What have been the biggest challenges for your business over the past year, and what role did finance play in addressing them?
We have seen a strong improvement in market conditions and activity levels in many of the 33 countries in which we operate in the world. Thus, being a people business, one of our main challenges in 2014 has been which countries, sectors and cities we should prioritise both our existing highly skilled managers and consultants – especially those who are mobile with transferable language skills – and also incremental investment in our own consultant base.
Hays’ FDs have played a key role in helping to determine this, based on our business intelligence and data as well as likely future trends, which are the best markets for us to place our largest revenue investment bets and ensure that we drive not just sales growth, but also profits around the world.
What are the key political and economic risks/opportunities you face in the year ahead?
Will the recent gradual slowdown in economic activity in Europe and especially Germany and France be a short-term correction, and thus easily manageable, or will it lead to a more prolonged downturn, which would be more painful?
What impact will the UK election have on client and candidate confidence as we move into 2015, and especially Q2, and will the impact be temporary or more permanent? While this is a risk we face whenever an election occurs anywhere in the world, I cannot remember ever being six months away from a key election in which any outcome could happen – and where these possible outcomes included more than one election.
As we exit 2014, we have strong growth in most of our businesses across the world, so in the absence of any meaningful impact from the points mentioned above, we expect 2015 to be a very successful year for Hays following on from a very strong performance in 2014.
We are the largest specialist recruitment business in Australia by a country mile. How strong a rebound will we have there in 2015? The past six months have seen us move quickly from subdued trading to strong growth, and if that continues into 2015, it will have a material positive impact on the group’s trading.
What business-friendly policies do we want the next government to undertake to improve the environment for UK corporates?
While the current government has certainly made the UK a better and more competitive place for companies to do business – with the reduction in the headline corporation tax and support for investment in certain industries – my main hope is that, whatever the political persuasion of the next government, they remember that it is business and not government that creates jobs and wealth for the country.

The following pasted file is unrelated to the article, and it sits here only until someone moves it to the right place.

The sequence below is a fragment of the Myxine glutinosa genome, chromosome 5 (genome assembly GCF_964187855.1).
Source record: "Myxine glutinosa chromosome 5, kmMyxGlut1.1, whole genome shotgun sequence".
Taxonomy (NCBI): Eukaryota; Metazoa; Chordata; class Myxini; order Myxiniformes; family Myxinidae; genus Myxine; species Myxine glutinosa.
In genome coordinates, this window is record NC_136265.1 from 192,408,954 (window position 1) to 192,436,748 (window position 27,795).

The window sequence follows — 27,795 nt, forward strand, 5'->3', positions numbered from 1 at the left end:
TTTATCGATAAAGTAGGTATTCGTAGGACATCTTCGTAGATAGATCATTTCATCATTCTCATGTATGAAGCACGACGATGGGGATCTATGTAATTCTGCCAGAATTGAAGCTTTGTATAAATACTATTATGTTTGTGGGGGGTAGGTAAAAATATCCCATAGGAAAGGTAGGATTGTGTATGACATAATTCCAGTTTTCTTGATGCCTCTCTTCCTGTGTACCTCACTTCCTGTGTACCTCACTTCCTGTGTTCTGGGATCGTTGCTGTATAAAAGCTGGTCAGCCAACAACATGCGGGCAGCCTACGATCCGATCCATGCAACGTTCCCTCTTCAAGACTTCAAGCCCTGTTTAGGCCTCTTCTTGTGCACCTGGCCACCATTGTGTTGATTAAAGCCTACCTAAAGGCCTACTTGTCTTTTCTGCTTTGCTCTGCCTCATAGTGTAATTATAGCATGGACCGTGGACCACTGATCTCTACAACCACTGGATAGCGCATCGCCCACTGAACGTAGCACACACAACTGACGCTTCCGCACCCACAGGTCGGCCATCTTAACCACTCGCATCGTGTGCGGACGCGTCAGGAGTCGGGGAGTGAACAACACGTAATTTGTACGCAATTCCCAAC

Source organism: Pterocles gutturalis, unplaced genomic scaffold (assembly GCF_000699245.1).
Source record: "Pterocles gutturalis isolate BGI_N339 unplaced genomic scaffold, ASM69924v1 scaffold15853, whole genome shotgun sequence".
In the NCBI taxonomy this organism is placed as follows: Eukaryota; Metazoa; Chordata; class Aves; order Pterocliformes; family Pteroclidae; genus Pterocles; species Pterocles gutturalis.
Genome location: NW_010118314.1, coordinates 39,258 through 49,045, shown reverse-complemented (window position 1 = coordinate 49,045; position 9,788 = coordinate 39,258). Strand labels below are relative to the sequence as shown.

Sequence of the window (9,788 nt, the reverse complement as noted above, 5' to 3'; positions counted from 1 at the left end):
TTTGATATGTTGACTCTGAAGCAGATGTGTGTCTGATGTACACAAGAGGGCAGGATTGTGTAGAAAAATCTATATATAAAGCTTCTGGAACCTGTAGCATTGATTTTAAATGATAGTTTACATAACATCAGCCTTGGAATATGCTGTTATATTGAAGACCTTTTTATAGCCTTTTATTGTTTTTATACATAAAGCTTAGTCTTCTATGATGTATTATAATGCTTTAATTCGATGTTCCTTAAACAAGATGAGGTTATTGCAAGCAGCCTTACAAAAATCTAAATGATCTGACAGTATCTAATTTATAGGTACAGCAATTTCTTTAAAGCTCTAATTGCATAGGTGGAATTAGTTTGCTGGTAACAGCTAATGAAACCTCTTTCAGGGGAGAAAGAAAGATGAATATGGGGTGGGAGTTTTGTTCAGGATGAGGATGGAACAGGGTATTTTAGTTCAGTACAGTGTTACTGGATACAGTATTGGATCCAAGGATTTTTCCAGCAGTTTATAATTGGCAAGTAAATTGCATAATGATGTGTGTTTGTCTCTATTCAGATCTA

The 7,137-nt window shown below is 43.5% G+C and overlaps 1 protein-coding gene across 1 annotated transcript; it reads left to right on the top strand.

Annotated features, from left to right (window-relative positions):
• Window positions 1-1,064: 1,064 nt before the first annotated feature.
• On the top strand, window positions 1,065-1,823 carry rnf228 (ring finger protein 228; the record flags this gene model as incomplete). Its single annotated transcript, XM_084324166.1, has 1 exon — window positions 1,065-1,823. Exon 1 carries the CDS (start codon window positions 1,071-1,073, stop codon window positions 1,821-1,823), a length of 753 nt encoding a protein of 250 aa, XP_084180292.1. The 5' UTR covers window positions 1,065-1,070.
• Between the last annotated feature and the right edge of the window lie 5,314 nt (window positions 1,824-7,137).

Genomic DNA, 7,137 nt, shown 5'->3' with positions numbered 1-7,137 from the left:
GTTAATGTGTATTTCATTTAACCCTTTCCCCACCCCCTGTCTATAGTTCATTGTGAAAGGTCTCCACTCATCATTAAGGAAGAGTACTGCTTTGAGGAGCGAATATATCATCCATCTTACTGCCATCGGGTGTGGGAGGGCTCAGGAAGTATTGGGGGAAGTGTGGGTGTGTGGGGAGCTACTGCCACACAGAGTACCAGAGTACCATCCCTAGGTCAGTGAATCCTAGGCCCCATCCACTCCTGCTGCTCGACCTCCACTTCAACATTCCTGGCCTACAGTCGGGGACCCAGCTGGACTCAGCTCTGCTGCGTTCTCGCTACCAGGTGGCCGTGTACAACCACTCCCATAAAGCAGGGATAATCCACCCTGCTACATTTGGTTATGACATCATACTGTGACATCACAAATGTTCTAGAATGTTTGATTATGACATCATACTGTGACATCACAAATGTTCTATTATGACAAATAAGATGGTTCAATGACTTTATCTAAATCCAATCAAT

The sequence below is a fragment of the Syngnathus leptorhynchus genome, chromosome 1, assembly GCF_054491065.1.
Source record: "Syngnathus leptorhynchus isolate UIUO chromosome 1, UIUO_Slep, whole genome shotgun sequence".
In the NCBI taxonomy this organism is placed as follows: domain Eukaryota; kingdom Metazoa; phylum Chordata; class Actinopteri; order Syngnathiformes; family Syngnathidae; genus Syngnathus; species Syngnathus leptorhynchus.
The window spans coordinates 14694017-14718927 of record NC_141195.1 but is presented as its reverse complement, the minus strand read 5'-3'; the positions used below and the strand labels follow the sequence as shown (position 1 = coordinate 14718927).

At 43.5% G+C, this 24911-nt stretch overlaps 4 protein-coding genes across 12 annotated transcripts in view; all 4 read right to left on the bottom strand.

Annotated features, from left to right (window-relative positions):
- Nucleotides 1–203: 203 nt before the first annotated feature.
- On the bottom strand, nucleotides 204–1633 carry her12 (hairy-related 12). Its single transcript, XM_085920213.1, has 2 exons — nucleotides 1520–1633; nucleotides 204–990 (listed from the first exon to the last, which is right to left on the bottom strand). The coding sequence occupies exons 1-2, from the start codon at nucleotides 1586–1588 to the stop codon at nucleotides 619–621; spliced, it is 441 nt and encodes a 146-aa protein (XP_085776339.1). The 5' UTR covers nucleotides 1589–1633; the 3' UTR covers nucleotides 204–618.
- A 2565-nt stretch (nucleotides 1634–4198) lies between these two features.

All government can do is to help create the environment for business to be able to take calculated investment risks. In many respects, I would much prefer the next government to do as little as possible and let business help accelerate and broaden the already clear economic recovery in the UK. My fear is that the next government may actively interfere with business and thus risk strangling the recovery.
Advice for other FDs for the coming year?
The same as always: ensure that your results are accurate, your forecasts credible, your debts are collected, and remember that a key part of your role is to support your key business operators in making better and faster decisions to drive your business forward. And if in doubt, take profits and cash ahead of pure sales, as you can spend and invest cash.
The finance chief of the Daily Mail has been recruited by Rolls-Royce after a management shake-up at the engineering group has resulted in the departure of its chief financial officer
Global mining company Anglo American has appointed Stephen Pearce as finance director, following René Médori's decision to retire
Three former Tesco executives, including the former finance director of Tesco UK, have denied charges of fraud and false accounting in relation to a £326m accounting scandal at the supermarket
The majority of finance bosses want to reach the position of chief executive, according to new research from Robert Half